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Cupcake cake easy as pie

By on August 12, 2008

cupcake cake
photo by Hurleyfamily
DEAR SARA: Do you know how to make a cupcake cake? I want to make one for my grandson’s birthday, and I’m wondering how hard it is. — Jayne, Pennsylvania

DEAR JAYNE: When you bake your cupcakes, make them all uniformly level. You don’t want your typical mounded cupcake. Once baked, if any are too rounded on top, cut them so they’re level. Next, you need to decide on a layout. To make it easy, you can start with a standard rectangle shape. Line up 12 cupcakes by having three rows of four cupcakes each. You “glue” them using frosting onto a piece of cardboard. This will keep them from shifting as you frost them. If you want the cake extra secure, you can glue them to one another using frosting as glue. You can attempt frosting as you would a regular cake, but it’s much easier and neater to use an icer tip. If buying an icer tip, you want a 2-inch kwik icer tube. The tip attaches to an 18-inch or larger decorating bag. You squeeze the icing on. It should take five or six even sweeps across your three rows for your cupcakes to be well covered. Then smooth the icing over so you don’t see the “seams.” Finally, decorate it as you would a regular sheet cake.

cupcake cake
photo by jrishel

DEAR SARA: I stepped off the curb onto our street. It was blacktopped about a week ago, and I thought it was dry, but clearly not. I spent the next half hour with an ice cube and a plastic knife, scraping tar off the bottom of my shoes. During this fun process, I managed to get little tiny dots of tar all over my green cotton shirt. How do I get them off? — Amy, Ohio

DEAR AMY: Try spraying your shirt with WD-40. Blot it with a paper towel and then launder as usual in the washer with detergent.

DEAR SARA: I see a lot of inverted gardens where the plants are suspended upside down from the bottom of a hanging container. They’re expensive to buy. How can I make one? — Jill, Indiana

DEAR JILL: To make a hanging garden, use containers such as two-liter plastic soda-pop bottles, two- to five-gallon plastic buckets with lids or hanging coco baskets. If you’re using the pop bottle, cut the bottom of the bottle with a craft knife. Place a small plant into the bottle (roots up, plant down) and gently push the plant through the small opening. Take the bottom half of the bottle that you cut off and cut holes into the bottom of it. Fill the bottle with soil, and place the bottom section that you cut off back on but upside down. Secure it with duct tape. Punch four holes into the bottle, and use rope to hang.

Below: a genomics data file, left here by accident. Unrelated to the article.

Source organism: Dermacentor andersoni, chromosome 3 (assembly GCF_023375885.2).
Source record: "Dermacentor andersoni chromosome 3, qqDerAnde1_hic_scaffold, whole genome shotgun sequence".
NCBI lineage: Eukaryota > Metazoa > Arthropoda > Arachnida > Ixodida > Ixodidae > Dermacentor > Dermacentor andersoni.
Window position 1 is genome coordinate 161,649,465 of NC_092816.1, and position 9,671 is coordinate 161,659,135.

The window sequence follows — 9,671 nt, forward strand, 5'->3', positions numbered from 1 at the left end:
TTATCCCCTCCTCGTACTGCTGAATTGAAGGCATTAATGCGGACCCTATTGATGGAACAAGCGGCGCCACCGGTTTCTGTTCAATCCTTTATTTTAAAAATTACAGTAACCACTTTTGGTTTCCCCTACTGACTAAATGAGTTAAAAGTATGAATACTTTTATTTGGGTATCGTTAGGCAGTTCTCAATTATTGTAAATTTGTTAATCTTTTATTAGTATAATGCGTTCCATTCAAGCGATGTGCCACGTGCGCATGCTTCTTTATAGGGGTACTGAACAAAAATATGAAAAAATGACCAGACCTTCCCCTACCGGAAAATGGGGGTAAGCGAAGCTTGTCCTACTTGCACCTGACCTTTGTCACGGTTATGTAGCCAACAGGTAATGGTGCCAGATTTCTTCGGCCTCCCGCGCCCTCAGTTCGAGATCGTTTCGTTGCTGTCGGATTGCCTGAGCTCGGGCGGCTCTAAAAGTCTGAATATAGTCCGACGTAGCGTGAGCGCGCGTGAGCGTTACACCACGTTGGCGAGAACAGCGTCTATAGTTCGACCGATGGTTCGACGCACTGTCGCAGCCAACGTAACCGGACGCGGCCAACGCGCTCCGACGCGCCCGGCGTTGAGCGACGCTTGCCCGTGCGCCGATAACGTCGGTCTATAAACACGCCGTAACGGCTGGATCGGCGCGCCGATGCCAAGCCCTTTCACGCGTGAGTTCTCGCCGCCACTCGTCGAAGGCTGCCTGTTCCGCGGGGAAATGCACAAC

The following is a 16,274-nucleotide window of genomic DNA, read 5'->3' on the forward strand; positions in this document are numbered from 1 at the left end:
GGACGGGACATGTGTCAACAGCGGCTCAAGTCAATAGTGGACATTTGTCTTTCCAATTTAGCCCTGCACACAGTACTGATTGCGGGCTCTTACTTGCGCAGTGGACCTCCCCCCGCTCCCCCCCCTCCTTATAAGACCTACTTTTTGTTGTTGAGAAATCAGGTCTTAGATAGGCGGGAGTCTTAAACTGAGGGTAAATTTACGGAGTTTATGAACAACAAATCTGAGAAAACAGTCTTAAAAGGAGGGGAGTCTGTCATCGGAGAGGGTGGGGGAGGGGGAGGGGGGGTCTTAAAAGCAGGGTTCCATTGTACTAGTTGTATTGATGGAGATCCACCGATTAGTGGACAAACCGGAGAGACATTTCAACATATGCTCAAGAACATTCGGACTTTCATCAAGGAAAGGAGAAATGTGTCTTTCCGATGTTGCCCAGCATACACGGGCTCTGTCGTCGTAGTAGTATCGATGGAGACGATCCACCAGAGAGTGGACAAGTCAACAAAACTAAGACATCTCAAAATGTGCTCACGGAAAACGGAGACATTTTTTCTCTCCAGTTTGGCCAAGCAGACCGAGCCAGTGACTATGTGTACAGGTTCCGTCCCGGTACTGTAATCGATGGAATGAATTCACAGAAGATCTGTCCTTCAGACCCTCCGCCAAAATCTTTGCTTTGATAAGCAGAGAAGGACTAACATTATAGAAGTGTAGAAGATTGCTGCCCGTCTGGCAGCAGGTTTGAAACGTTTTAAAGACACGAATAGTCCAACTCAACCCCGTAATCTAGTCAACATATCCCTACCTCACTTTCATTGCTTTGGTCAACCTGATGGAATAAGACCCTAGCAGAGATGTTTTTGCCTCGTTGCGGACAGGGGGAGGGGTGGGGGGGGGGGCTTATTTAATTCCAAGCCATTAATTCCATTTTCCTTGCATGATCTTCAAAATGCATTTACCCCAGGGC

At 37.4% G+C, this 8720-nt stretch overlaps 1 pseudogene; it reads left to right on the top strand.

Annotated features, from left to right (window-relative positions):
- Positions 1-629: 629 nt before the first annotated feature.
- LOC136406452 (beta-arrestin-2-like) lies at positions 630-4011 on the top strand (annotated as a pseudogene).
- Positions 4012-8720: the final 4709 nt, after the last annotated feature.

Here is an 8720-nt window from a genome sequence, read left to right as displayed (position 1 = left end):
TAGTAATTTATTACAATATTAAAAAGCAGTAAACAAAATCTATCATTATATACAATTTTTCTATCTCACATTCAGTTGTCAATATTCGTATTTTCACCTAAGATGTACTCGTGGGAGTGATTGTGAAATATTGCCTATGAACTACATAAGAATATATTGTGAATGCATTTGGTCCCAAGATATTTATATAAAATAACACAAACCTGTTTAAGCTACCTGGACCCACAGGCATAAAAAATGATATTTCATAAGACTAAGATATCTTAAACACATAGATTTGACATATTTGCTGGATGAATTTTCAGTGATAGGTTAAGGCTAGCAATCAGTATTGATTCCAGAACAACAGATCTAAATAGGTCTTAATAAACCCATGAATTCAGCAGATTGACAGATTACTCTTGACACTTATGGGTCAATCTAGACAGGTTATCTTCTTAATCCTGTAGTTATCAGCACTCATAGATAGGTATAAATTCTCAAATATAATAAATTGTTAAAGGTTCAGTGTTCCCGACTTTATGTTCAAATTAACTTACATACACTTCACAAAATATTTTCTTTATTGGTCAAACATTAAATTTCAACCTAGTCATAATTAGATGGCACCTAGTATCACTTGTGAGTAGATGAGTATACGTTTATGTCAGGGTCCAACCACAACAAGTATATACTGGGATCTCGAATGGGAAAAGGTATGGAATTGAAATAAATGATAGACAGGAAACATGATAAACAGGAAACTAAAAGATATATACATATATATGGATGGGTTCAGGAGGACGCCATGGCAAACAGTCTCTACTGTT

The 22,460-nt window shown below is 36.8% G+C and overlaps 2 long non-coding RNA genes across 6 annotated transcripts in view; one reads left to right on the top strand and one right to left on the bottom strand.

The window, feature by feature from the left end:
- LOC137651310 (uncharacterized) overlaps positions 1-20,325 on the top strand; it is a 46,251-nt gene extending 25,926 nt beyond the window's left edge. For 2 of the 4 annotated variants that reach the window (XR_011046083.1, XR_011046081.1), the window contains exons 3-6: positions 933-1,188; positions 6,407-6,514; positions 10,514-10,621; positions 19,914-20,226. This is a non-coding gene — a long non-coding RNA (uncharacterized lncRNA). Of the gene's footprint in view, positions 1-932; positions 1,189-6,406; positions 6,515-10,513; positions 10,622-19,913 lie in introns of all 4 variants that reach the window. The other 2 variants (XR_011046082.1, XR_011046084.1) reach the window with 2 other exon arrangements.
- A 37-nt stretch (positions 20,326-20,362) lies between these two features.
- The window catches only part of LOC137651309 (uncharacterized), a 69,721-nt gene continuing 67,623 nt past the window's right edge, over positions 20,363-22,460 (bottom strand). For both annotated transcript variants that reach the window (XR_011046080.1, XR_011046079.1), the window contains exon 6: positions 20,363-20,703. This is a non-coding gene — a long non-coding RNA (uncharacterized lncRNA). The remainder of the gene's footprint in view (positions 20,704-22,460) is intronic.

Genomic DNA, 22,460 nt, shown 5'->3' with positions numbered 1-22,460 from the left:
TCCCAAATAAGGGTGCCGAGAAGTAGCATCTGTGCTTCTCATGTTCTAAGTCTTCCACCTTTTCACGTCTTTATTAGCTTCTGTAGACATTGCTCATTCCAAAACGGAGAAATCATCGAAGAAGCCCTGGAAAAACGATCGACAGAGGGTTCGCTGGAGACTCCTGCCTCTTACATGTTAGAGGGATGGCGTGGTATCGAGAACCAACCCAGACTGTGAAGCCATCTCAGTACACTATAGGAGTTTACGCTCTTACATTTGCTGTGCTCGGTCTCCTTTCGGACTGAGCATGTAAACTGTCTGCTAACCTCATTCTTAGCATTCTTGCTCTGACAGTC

If you’re using a bucket, drill 1/2-inch to 2-inch holes (using a hole saw) in the bottom center of the bucket. Place newspaper in the bottom of the bucket to help secure your plant roots and so soil doesn’t fall out when you hang it. Cut a slit into the newspaper, push your plant through the newspaper slit and bucket hole, and fill with soil. Drill a hole into the lid, too. This is how the plant will get water. This is heavier than a two-liter bottle, so hanging it from a clothesline pole is ideal. Some people put newspaper on the top under the lid and then invert the bucket and plant their plant. They then let it grow for a bit (right side up) to be sure the plant establishes roots. If you’re using a coco basket, simply cut a slit into the bottom of the basket, and, like the other two methods, push your plant through the bottom and fill the container with soil.

coco basket
photo by mygothlaundry

bucket tomatoes
photo by kkimpel

3 Comments

  1. Diane Julian

    10/25/2011 at 10:21 pm

    I read about your article in the paper about cupcakes and balloon ribbon taped to a cup cake liner and to gather the ribbon to make it look like a dozen balloons. Where would I find these directions?

    Diane Julian

  2. Pingback: Cake Shop: Red Barn's Party in a Post

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